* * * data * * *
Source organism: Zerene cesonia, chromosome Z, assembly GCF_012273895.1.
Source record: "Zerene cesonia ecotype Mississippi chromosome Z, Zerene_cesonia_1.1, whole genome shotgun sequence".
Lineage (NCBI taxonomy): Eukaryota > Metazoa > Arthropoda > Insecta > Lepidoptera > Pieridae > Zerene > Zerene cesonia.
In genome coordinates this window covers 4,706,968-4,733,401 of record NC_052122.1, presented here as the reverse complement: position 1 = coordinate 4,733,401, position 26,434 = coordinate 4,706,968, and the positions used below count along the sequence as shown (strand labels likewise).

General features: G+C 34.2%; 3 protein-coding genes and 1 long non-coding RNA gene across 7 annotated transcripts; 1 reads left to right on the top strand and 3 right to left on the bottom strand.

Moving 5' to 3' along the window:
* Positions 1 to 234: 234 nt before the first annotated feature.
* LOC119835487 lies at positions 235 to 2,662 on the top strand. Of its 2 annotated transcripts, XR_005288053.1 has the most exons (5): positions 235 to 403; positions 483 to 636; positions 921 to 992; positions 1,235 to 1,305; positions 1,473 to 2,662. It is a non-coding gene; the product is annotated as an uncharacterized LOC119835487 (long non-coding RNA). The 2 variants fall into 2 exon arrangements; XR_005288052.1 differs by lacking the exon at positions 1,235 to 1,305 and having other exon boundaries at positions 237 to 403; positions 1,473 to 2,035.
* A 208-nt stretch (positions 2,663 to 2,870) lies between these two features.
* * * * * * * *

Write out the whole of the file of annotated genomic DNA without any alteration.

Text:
Source organism: Zerene cesonia, chromosome Z, assembly GCF_012273895.1.
Source record: "Zerene cesonia ecotype Mississippi chromosome Z, Zerene_cesonia_1.1, whole genome shotgun sequence".
Lineage (NCBI taxonomy): Eukaryota > Metazoa > Arthropoda > Insecta > Lepidoptera > Pieridae > Zerene > Zerene cesonia.
In genome coordinates this window covers 4,706,968-4,733,401 of record NC_052122.1, presented here as the reverse complement: position 1 = coordinate 4,733,401, position 26,434 = coordinate 4,706,968, and the positions used below count along the sequence as shown (strand labels likewise).

General features: G+C 34.2%; 3 protein-coding genes and 1 long non-coding RNA gene across 7 annotated transcripts; 1 reads left to right on the top strand and 3 right to left on the bottom strand.

Moving 5' to 3' along the window:
* Positions 1 to 234: 234 nt before the first annotated feature.
* LOC119835487 lies at positions 235 to 2,662 on the top strand. Of its 2 annotated transcripts, XR_005288053.1 has the most exons (5): positions 235 to 403; positions 483 to 636; positions 921 to 992; positions 1,235 to 1,305; positions 1,473 to 2,662. It is a non-coding gene; the product is annotated as an uncharacterized LOC119835487 (long non-coding RNA). The 2 variants fall into 2 exon arrangements; XR_005288052.1 differs by lacking the exon at positions 1,235 to 1,305 and having other exon boundaries at positions 237 to 403; positions 1,473 to 2,035.
* A 208-nt stretch (positions 2,663 to 2,870) lies between these two features.